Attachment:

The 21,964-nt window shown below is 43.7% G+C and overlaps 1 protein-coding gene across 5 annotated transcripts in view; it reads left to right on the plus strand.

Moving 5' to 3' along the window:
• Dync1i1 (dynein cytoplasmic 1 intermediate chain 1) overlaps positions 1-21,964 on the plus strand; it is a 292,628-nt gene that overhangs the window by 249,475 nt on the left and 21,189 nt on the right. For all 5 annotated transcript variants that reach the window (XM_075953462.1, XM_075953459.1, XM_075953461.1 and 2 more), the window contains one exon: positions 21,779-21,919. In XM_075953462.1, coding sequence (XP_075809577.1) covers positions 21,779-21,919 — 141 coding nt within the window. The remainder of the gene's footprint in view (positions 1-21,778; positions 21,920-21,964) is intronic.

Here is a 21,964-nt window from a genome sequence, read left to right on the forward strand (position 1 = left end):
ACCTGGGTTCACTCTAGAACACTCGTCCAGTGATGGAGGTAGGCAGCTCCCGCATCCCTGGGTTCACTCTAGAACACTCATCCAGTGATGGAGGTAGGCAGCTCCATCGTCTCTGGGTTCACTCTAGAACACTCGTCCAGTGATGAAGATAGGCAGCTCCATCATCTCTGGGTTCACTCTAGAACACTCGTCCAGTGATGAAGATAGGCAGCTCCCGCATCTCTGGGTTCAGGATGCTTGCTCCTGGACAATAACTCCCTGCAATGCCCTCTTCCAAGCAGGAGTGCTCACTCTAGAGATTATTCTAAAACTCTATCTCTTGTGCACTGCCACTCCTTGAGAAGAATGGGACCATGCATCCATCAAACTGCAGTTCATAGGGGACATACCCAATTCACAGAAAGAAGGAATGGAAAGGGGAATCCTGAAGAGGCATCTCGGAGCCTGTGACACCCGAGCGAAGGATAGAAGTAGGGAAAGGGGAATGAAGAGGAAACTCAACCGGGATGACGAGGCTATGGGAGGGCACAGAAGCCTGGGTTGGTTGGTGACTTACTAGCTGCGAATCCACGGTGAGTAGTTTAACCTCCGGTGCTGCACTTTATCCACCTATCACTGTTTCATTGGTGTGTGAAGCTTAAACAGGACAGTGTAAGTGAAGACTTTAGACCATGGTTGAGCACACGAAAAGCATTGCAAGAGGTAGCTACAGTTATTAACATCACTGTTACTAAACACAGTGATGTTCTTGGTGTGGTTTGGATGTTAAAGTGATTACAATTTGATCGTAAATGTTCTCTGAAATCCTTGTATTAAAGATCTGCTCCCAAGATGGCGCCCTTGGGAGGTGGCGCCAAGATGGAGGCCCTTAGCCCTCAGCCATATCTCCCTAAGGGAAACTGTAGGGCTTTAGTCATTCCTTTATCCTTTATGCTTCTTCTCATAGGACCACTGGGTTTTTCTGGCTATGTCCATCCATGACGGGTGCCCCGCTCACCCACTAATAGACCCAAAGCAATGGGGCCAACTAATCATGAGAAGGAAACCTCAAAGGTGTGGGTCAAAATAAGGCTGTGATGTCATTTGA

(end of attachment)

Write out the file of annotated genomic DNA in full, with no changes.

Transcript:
The 21,964-nt window shown below is 43.7% G+C and overlaps 1 protein-coding gene across 5 annotated transcripts in view; it reads left to right on the plus strand.

Moving 5' to 3' along the window:
• Dync1i1 (dynein cytoplasmic 1 intermediate chain 1) overlaps positions 1-21,964 on the plus strand; it is a 292,628-nt gene that overhangs the window by 249,475 nt on the left and 21,189 nt on the right. For all 5 annotated transcript variants that reach the window (XM_075953462.1, XM_075953459.1, XM_075953461.1 and 2 more), the window contains one exon: positions 21,779-21,919. In XM_075953462.1, coding sequence (XP_075809577.1) covers positions 21,779-21,919 — 141 coding nt within the window. The remainder of the gene's footprint in view (positions 1-21,778; positions 21,920-21,964) is intronic.

Here is a 21,964-nt window from a genome sequence, read left to right on the forward strand (position 1 = left end):
ACCTGGGTTCACTCTAGAACACTCGTCCAGTGATGGAGGTAGGCAGCTCCCGCATCCCTGGGTTCACTCTAGAACACTCATCCAGTGATGGAGGTAGGCAGCTCCATCGTCTCTGGGTTCACTCTAGAACACTCGTCCAGTGATGAAGATAGGCAGCTCCATCATCTCTGGGTTCACTCTAGAACACTCGTCCAGTGATGAAGATAGGCAGCTCCCGCATCTCTGGGTTCAGGATGCTTGCTCCTGGACAATAACTCCCTGCAATGCCCTCTTCCAAGCAGGAGTGCTCACTCTAGAGATTATTCTAAAACTCTATCTCTTGTGCACTGCCACTCCTTGAGAAGAATGGGACCATGCATCCATCAAACTGCAGTTCATAGGGGACATACCCAATTCACAGAAAGAAGGAATGGAAAGGGGAATCCTGAAGAGGCATCTCGGAGCCTGTGACACCCGAGCGAAGGATAGAAGTAGGGAAAGGGGAATGAAGAGGAAACTCAACCGGGATGACGAGGCTATGGGAGGGCACAGAAGCCTGGGTTGGTTGGTGACTTACTAGCTGCGAATCCACGGTGAGTAGTTTAACCTCCGGTGCTGCACTTTATCCACCTATCACTGTTTCATTGGTGTGTGAAGCTTAAACAGGACAGTGTAAGTGAAGACTTTAGACCATGGTTGAGCACACGAAAAGCATTGCAAGAGGTAGCTACAGTTATTAACATCACTGTTACTAAACACAGTGATGTTCTTGGTGTGGTTTGGATGTTAAAGTGATTACAATTTGATCGTAAATGTTCTCTGAAATCCTTGTATTAAAGATCTGCTCCCAAGATGGCGCCCTTGGGAGGTGGCGCCAAGATGGAGGCCCTTAGCCCTCAGCCATATCTCCCTAAGGGAAACTGTAGGGCTTTAGTCATTCCTTTATCCTTTATGCTTCTTCTCATAGGACCACTGGGTTTTTCTGGCTATGTCCATCCATGACGGGTGCCCCGCTCACCCACTAATAGACCCAAAGCAATGGGGCCAACTAATCATGAGAAGGAAACCTCAAAGGTGTGGGTCAAAATAAGGCTGTGATGTCATTTGA